Georgia man sentenced to federal prison for being a fake whistleblower

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A Georgia man who FBI officials say portrayed himself as a whistleblower while falsely accusing a former acquaintance of violating patient privacy has been sentenced to federal prison.

Jeffrey Parker, of Rincon, was sentenced to six months in prison by U.S. District Court Judge Lisa Godbey Wood after pleading guilty to one count of False Statements, said David H. Estes, Acting U.S. Attorney for the Southern District of Georgia. Parker also was fined $1,200, and after completion of his prison term must serve three years of supervised release.

There is no parole in the federal system.

“Our law enforcement partners work tirelessly to protect the community by solving real crimes, and cases like this only divert time and resources from critical tasks,” said Acting U.S. Attorney Estes. “Jeffrey Parker’s fake complaint needlessly alarmed the victim and health care workers, but his scheme ultimately unraveled under the questioning of a perceptive FBI agent.”

As outlined in court documents and testimony, Parker admitted that he “engaged in an intricate scheme” in October 2019 when he contacted the U.S. Department of Justice to claim a former acquaintance had violated privacy provisions of the Health Insurance Portability and Accountability Act.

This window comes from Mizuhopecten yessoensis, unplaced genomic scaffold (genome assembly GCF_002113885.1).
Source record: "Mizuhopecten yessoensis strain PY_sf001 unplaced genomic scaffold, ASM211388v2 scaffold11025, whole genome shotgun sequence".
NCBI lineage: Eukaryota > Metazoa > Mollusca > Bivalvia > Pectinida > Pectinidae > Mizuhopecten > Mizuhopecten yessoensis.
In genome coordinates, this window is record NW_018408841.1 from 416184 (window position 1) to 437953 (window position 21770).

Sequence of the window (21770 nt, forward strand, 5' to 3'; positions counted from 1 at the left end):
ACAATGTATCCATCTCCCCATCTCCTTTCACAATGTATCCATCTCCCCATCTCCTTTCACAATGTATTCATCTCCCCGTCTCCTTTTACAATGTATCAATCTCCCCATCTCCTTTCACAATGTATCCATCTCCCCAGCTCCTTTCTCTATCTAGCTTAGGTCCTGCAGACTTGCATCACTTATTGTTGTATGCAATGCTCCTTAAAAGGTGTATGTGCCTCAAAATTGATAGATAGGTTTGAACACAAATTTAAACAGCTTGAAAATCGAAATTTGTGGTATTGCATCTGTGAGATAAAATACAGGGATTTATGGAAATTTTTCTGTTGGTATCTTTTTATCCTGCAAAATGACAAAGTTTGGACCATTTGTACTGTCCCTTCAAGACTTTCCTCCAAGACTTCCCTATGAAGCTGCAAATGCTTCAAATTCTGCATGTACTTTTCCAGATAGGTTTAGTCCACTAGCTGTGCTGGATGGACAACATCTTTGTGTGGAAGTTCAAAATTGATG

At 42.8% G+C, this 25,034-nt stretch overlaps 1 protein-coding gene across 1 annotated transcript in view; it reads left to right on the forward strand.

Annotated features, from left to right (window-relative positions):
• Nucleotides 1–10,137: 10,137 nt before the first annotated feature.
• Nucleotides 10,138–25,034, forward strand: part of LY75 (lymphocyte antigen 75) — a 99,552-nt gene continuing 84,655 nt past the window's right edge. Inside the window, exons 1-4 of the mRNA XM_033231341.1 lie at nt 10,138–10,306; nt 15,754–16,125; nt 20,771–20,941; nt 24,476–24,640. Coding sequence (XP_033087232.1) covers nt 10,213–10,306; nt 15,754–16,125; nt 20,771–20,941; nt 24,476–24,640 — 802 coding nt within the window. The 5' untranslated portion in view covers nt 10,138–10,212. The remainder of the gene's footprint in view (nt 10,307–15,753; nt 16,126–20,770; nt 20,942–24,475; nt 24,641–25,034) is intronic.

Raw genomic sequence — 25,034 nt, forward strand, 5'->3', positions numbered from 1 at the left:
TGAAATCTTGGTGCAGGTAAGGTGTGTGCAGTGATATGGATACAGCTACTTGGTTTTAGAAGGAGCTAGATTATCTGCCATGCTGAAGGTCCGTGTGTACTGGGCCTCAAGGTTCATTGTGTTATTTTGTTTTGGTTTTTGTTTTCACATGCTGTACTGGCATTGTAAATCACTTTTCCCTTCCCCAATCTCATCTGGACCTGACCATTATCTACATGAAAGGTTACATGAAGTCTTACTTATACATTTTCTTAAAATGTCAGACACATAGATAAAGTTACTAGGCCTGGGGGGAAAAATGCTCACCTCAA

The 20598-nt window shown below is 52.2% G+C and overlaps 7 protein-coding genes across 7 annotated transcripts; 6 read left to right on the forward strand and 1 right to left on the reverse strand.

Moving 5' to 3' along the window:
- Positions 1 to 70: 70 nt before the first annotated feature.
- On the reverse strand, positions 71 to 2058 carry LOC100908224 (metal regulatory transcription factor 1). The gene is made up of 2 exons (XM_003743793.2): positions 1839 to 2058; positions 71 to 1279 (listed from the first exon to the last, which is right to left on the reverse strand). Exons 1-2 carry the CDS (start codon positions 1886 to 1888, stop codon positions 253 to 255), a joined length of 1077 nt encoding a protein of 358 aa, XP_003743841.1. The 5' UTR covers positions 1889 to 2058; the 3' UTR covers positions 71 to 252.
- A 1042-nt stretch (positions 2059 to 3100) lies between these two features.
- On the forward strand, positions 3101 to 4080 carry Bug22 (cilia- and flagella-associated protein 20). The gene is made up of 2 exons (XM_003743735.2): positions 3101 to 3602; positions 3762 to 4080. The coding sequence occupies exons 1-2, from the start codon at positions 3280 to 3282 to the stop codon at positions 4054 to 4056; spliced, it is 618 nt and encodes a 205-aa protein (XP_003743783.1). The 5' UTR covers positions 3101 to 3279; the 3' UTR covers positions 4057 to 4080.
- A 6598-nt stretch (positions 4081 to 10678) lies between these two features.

Parker created email addresses using the names of real individuals and pretended to be these individuals to make it appear as if the acquaintance committed a crime. He sent the emails to the hospital where the acquaintance worked, to the Department of Justice and to the FBI, and then claimed to have received threatening messages in retaliation for acting as a whistleblower.

FBI agents responded by acting to ensure Parker’s safety and investigate his allegations, and under subsequent questioning, Parker admitted concocting the scheme in an attempt to harm the former acquaintance. 

“Many hours of investigation and resources were wasted determining that Parker’s whistleblower complaints were fake, meant to do harm to another citizen,” said Chris Hacker, Special Agent in Charge of FBI Atlanta. “Before he could do more damage, his elaborate scheme was uncovered by a perceptive agent and now he will serve time for his deliberate transgression.”

The case was investigated by the FBI, and prosecuted for the United States by Assistant U.S. Attorney Patrick Schwedler.

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